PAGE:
Most Common Preseason Training Questions

Dustin Myers, CSCS

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As summer winds to a close and the air begins to cool you can almost smell the upcoming wrestling season coming.  I know you’ve been hard at work perfecting your mat work and adding muscle to your frame this off season, but now it’s time to start improving your work capacity and build your cardio base for the long grueling winter that’s ahead.  Every year as the preseason looms I hear many of the same questions from coaches and athletes, and today I want to share them with you.

1. How much should I (or my athletes) be running?

While running has been demonized lately by some coaches and has fallen out of favor with others, I will always be a strong proponent of road work.  The key is to make sure you understand WHY you are running (the training goal of the workout) and program the intensity and duration accordingly.  In general, I recommend 2-3 runs per week during the preseason for my athletes covering the following bases: sprint work, middle distance, and long aerobic steady state.  The rest of the weekly conditioning should be done on a bike or air dyne with some heavy sled work mixed in.  Too many long “slow” runs can hamper strength and speed development, so getting the right mix is crucial.  Check out my in depth breakdown here:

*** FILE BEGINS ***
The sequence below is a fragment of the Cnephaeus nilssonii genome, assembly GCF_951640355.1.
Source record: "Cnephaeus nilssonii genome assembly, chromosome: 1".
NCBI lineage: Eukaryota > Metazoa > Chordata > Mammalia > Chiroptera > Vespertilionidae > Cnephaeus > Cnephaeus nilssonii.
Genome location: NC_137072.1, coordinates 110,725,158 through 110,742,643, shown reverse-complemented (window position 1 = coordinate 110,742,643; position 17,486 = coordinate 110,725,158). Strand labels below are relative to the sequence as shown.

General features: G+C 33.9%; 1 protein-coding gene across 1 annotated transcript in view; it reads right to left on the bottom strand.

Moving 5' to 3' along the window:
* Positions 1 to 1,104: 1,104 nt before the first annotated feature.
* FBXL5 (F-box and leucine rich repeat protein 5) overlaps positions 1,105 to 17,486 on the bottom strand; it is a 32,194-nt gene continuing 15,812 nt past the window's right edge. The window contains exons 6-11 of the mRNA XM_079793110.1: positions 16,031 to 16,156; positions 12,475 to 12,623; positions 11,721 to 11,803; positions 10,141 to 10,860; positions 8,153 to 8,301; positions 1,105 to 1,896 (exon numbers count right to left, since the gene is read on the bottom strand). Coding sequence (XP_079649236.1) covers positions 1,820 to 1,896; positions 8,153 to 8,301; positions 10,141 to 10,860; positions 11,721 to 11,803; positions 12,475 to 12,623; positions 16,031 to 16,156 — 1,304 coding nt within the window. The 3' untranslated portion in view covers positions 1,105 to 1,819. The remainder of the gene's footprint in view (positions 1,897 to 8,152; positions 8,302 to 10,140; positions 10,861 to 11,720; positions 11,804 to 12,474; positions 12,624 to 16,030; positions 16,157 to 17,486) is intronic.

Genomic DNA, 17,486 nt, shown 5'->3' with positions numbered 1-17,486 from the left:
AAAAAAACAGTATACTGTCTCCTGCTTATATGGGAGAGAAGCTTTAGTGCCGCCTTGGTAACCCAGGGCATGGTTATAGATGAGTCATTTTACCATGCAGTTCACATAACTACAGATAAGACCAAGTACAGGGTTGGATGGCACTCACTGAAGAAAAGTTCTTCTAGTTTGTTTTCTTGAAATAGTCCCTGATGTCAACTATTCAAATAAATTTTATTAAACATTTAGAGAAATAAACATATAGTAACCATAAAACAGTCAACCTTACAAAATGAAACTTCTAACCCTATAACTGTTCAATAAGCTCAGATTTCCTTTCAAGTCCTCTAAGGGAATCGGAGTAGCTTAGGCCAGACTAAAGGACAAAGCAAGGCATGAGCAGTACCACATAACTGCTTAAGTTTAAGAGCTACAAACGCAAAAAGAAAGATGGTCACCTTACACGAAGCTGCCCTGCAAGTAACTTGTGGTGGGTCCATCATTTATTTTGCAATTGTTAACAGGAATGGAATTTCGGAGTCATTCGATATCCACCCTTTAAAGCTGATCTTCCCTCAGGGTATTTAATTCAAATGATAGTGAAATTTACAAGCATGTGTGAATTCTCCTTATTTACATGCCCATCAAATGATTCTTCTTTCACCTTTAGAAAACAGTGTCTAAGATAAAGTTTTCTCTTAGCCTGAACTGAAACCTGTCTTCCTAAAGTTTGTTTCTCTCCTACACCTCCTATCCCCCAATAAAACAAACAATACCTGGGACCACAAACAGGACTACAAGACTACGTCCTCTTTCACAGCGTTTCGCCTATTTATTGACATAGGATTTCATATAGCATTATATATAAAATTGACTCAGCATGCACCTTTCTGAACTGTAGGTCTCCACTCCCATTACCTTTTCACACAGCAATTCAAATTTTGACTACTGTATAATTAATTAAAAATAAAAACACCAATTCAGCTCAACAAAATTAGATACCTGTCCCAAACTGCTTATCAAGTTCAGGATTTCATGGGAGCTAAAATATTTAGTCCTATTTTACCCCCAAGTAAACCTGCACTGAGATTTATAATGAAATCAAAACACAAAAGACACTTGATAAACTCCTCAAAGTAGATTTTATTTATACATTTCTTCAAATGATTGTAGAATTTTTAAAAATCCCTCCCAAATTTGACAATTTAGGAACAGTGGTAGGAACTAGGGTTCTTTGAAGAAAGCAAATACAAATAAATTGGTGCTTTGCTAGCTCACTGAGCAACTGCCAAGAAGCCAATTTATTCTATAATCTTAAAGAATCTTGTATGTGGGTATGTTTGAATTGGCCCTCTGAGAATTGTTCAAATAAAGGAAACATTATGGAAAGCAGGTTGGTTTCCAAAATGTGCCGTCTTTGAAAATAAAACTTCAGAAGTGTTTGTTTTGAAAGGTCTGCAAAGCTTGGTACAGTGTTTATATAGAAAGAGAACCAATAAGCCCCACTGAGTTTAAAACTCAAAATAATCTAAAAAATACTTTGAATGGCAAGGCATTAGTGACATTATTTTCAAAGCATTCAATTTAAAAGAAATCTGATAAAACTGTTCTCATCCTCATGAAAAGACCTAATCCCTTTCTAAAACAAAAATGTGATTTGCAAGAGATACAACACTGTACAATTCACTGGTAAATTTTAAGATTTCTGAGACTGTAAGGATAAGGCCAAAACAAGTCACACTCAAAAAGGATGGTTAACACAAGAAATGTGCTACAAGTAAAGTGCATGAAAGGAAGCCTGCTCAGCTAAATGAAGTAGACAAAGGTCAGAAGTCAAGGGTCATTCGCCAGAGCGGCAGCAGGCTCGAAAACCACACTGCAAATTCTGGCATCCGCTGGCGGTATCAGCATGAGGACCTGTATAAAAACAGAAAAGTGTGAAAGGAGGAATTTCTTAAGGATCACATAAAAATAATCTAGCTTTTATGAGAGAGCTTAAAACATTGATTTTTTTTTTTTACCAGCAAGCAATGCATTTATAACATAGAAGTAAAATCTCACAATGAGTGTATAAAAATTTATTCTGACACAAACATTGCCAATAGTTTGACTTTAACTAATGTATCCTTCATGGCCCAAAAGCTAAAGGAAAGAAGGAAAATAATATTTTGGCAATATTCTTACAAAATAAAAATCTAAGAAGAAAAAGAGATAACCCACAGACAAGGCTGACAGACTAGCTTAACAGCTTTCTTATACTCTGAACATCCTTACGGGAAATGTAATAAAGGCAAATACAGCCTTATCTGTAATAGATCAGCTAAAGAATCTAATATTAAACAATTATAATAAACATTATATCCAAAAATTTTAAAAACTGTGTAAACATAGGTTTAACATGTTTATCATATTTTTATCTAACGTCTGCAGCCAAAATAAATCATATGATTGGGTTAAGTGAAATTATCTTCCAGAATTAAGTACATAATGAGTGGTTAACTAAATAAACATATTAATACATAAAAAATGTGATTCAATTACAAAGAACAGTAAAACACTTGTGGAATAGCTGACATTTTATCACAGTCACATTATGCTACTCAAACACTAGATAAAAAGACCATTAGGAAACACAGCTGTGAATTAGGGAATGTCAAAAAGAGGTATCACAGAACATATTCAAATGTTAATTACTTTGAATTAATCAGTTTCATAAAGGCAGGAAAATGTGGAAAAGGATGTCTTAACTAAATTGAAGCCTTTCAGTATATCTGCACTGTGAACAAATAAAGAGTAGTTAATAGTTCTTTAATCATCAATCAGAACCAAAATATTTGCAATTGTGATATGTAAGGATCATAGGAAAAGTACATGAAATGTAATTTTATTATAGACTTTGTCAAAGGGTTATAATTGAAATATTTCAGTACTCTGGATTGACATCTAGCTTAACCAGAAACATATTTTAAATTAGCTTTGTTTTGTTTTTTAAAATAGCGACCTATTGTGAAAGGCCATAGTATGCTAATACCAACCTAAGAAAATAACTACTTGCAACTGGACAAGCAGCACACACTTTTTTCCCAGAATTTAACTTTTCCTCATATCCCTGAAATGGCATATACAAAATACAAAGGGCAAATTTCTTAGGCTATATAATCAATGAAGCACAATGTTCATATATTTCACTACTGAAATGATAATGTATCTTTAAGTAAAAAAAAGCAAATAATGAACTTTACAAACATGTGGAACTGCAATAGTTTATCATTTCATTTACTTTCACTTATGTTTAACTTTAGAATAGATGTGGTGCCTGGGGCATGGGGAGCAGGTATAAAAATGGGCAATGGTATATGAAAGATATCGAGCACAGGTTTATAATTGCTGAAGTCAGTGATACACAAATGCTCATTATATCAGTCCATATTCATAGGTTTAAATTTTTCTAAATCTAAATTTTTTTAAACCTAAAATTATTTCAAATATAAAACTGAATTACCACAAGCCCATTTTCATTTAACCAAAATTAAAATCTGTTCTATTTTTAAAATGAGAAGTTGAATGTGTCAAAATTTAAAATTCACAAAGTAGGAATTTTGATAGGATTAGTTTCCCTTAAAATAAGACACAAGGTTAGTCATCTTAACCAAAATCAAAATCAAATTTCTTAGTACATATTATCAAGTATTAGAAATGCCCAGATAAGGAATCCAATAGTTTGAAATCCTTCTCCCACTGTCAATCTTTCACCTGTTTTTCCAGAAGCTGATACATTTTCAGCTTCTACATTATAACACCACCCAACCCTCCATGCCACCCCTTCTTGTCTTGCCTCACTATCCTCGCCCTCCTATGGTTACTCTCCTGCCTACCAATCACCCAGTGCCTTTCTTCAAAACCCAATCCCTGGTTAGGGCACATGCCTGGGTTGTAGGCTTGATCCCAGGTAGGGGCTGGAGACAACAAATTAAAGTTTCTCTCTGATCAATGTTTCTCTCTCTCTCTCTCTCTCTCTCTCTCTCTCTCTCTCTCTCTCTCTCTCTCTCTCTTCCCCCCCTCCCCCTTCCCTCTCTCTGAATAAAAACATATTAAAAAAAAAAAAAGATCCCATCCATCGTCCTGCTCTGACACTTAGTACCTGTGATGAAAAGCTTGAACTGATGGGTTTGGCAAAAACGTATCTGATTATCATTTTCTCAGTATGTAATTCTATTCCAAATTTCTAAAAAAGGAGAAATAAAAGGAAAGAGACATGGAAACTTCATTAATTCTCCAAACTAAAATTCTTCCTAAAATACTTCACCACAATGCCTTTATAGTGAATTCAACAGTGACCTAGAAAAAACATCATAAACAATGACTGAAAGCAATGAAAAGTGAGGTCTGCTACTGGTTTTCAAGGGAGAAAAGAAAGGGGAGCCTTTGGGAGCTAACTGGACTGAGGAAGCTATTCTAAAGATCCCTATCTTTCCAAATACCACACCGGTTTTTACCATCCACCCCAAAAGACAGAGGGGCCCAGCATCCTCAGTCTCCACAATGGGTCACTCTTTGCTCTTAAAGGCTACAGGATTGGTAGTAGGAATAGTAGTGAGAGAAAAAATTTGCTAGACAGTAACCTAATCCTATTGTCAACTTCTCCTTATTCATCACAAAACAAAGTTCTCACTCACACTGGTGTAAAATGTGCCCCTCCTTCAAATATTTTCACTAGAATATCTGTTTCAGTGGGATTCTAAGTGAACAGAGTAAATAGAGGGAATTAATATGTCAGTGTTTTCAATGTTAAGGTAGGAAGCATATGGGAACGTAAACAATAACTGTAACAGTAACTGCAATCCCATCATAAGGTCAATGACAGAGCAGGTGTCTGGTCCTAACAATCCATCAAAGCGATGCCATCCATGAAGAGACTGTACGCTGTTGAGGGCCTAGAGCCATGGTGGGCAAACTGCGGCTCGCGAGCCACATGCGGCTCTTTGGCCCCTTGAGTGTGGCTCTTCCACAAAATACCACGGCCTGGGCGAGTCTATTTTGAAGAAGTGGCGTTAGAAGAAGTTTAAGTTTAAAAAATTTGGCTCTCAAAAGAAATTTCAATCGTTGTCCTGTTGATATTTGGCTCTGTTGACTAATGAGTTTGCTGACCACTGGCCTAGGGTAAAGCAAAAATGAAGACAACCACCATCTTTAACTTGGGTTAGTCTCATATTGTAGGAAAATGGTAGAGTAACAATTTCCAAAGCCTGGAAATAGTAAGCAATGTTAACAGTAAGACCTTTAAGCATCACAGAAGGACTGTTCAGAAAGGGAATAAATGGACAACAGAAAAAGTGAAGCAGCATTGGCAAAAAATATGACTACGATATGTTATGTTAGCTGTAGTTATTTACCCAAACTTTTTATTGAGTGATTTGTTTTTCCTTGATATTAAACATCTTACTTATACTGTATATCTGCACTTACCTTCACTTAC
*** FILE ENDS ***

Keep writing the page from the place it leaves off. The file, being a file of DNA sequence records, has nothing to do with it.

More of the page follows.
How much should I be running?

2. Is it ok to strength train after wrestling practice?

Yes…and no.  As a coach, I understand that often times you will have limited options (weight room availability, scheduling conflicts, athlete commitment, etc.) so sometimes you may have to make due with a less than ideal situation.  In a perfect world you would want to have your athletes strength train in the morning before school so they have several meals and plenty of time to recover before wrestling practice.  If the only option is running practice and lifting consecutively, try one of the following scenarios:

Strength Training/Conditioning followed by live Wrestling

Drilling/Technique Work followed by Strength and/or Conditioning

Just know that there is always some give and take, whatever you choose to prioritize will take away somewhat from the other.  Just make sure to NEVER do heavy strength training following live wrestling or when your athletes are in a fatigued state.

BUILD YOUR STACK!